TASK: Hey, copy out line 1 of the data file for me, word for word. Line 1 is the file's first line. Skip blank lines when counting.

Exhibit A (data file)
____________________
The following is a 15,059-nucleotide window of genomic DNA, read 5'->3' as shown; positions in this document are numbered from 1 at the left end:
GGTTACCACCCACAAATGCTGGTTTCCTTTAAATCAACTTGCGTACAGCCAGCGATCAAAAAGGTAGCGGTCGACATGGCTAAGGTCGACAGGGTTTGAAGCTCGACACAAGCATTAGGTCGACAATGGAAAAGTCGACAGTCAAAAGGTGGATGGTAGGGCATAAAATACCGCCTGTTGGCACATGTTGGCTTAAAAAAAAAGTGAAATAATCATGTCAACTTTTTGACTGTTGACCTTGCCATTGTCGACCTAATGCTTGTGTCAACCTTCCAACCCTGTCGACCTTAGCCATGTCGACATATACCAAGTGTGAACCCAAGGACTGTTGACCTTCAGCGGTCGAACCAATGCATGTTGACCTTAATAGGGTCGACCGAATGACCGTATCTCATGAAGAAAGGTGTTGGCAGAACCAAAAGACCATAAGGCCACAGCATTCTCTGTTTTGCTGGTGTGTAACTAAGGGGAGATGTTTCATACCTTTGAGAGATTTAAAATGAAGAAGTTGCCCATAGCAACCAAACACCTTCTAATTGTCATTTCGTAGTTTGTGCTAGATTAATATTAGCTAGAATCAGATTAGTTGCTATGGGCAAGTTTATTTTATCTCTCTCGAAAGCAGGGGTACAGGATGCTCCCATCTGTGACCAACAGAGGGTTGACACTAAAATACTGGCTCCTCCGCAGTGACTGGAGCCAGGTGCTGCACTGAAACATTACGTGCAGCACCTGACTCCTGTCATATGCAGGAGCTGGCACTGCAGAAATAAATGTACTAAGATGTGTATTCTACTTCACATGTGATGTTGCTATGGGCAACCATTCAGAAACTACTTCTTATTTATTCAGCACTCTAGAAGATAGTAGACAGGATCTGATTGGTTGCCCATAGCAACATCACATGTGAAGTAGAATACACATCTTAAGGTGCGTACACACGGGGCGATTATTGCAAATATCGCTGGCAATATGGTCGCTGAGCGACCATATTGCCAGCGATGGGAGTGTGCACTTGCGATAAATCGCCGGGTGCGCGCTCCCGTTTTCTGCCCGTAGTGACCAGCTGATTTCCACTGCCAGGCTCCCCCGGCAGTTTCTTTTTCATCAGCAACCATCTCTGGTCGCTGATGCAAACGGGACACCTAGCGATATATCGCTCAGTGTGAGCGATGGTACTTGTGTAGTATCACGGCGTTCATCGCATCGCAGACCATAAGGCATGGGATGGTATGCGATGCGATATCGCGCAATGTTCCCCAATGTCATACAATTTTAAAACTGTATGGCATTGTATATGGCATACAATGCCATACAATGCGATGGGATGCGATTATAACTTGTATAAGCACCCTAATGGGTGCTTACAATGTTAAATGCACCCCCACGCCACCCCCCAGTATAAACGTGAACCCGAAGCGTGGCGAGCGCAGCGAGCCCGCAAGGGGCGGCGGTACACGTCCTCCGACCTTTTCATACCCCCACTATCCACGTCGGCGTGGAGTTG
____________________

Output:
The following is a 15,059-nucleotide window of genomic DNA, read 5'->3' as shown; positions in this document are numbered from 1 at the left end: